Litter of three all close to 500gm born. The mum was eating like she was feeding 7 or 8 and still losing weight as the three little piggies were draining the milk as fast as she could make it. They all doubled their birth weight in about 6 days and proceeded to gain about 100gm a day. The boy was quite active but the slightly smaller girl got all the attention as she had colic for 10 days, no doubt due to gorging herself. After a few days of battling with the colic baby I realised that the big girl was hardly moving around and was just feeding all the time. She was so fat she couldn't move and as the weather was really hot she tended to lie flat out on her tummy all the time. It was so hot that I had ice packs rather than heat packs in the whelping box for the puppies to lie on despite the fact they were in an airconditioned house. Without the ice packs they would scream.

Every time I found the big girl asleep I would roll her on her side and when the puppies were feeding I constantly removed her to the far side of the box so that she would have to crawl across the vetbed or towels to get a feed. The other two where well up on their feet by 10 days and fat girl struggled up a couple of days later. After this she was fine but I think she would have had a real problem if I had not made her crawl across the box constantly in order to get to the milk bar.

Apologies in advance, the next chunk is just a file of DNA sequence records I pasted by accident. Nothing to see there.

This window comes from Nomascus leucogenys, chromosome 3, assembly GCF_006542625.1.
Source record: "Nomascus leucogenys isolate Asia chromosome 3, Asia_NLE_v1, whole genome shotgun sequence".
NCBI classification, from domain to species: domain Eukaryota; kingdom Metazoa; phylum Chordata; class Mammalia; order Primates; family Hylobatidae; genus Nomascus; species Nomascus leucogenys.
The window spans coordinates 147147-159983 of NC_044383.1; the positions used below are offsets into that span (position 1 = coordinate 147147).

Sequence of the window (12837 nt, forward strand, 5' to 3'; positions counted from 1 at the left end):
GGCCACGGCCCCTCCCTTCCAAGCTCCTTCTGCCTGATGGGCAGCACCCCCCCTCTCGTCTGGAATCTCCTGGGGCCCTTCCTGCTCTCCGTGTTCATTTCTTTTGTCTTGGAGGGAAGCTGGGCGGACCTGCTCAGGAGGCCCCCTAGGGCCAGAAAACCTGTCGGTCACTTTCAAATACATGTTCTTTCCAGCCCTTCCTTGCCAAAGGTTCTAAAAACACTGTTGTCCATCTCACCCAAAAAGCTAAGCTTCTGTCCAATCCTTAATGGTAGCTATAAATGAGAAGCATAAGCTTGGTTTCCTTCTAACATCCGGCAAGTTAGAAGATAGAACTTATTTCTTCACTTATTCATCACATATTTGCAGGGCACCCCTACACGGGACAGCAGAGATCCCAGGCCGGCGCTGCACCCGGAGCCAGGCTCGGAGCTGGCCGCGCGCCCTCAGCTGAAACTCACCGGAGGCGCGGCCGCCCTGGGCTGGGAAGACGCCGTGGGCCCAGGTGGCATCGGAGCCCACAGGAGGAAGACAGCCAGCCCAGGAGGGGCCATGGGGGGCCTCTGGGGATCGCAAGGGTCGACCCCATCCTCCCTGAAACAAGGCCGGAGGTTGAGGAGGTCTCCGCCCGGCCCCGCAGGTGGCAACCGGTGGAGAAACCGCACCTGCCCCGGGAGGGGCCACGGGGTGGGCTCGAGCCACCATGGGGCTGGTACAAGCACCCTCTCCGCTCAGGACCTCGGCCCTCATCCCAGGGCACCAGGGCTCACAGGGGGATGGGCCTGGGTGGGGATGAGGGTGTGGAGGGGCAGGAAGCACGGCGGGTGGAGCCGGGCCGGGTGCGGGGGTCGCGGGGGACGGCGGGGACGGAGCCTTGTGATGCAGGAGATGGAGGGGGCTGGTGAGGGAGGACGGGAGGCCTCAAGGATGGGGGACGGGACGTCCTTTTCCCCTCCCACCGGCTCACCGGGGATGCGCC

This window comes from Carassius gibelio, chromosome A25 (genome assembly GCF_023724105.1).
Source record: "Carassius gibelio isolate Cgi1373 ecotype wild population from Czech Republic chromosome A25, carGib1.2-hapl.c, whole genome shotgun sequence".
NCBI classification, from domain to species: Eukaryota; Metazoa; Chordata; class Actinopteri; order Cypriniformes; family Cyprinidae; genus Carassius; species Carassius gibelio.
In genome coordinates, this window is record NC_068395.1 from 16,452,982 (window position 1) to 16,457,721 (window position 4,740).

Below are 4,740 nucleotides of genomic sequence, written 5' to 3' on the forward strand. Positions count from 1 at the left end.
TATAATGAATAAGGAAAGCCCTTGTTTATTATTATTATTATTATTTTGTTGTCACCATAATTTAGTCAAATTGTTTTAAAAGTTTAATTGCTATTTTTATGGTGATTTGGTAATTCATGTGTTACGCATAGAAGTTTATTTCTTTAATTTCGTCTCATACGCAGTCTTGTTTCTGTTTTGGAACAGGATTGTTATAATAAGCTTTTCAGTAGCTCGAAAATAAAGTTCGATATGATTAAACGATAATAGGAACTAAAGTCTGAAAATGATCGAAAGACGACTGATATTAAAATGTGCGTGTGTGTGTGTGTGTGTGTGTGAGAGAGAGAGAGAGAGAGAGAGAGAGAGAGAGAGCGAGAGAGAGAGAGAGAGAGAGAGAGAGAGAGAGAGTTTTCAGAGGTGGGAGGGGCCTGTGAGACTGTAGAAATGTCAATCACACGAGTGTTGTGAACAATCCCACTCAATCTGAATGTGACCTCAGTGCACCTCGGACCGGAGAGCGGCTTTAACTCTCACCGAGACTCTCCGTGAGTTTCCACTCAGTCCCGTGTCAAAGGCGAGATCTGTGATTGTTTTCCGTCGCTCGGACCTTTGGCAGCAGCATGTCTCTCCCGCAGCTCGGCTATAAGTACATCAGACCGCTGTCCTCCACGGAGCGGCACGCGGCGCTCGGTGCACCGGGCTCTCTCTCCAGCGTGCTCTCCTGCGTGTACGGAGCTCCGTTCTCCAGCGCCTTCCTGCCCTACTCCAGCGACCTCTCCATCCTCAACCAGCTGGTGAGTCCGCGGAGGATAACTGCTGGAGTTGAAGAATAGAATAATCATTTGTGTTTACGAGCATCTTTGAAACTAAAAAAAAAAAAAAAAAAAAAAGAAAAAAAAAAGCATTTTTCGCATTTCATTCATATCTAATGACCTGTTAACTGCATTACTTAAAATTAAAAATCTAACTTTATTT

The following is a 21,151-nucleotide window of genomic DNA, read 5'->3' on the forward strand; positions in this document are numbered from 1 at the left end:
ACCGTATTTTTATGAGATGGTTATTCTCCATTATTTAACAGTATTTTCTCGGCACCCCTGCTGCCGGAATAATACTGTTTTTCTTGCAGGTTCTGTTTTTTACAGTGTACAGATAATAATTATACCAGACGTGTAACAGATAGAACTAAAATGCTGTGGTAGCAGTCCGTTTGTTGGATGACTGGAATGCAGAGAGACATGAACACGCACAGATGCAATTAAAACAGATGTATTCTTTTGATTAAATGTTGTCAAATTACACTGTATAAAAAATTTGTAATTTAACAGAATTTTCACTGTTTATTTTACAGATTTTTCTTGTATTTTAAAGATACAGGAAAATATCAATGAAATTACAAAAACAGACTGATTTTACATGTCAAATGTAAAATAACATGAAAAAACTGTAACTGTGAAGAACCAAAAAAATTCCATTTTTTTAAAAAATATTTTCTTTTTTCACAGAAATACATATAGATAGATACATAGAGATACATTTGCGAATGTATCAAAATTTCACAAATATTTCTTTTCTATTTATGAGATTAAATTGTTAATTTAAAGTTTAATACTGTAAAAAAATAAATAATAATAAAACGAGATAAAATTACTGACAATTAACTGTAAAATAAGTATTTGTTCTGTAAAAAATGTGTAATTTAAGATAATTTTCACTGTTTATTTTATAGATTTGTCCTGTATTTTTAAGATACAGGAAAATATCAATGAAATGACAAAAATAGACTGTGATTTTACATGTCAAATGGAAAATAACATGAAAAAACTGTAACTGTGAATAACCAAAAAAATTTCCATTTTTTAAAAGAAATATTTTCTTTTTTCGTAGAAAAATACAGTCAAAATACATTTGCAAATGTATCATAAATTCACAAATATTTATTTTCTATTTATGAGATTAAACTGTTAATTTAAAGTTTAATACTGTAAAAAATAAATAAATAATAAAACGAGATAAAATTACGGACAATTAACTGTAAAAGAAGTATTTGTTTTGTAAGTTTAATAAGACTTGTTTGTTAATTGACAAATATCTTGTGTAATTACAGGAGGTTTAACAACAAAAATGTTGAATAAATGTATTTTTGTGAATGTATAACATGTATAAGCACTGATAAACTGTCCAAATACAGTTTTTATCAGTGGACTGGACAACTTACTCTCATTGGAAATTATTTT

It does sound as though you avoided the swimmer syndrome. Good work. ;)

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tanya   

Hi, I have just gone through this with one of my pups. Although it only affected one of his back legs which was stuck right out the side of him. He was so huge and still is at 9 weeks. But i had exrays done on him to rule out any bone displacements or abnormalities and was also told that i may have to put him down. But after some ringing around of some breeders who were alot more in the know of my breed than our local vets, I changed his bedding and wala. I got some rubber matting which is used as a undermat kind of thing for carpet and it woked a treat. Oh and i also put rolled up newspaper under to make lumps and bumps in order for him to work his muscles more. He is still a rather large puppy but is zooming around just as well as the others.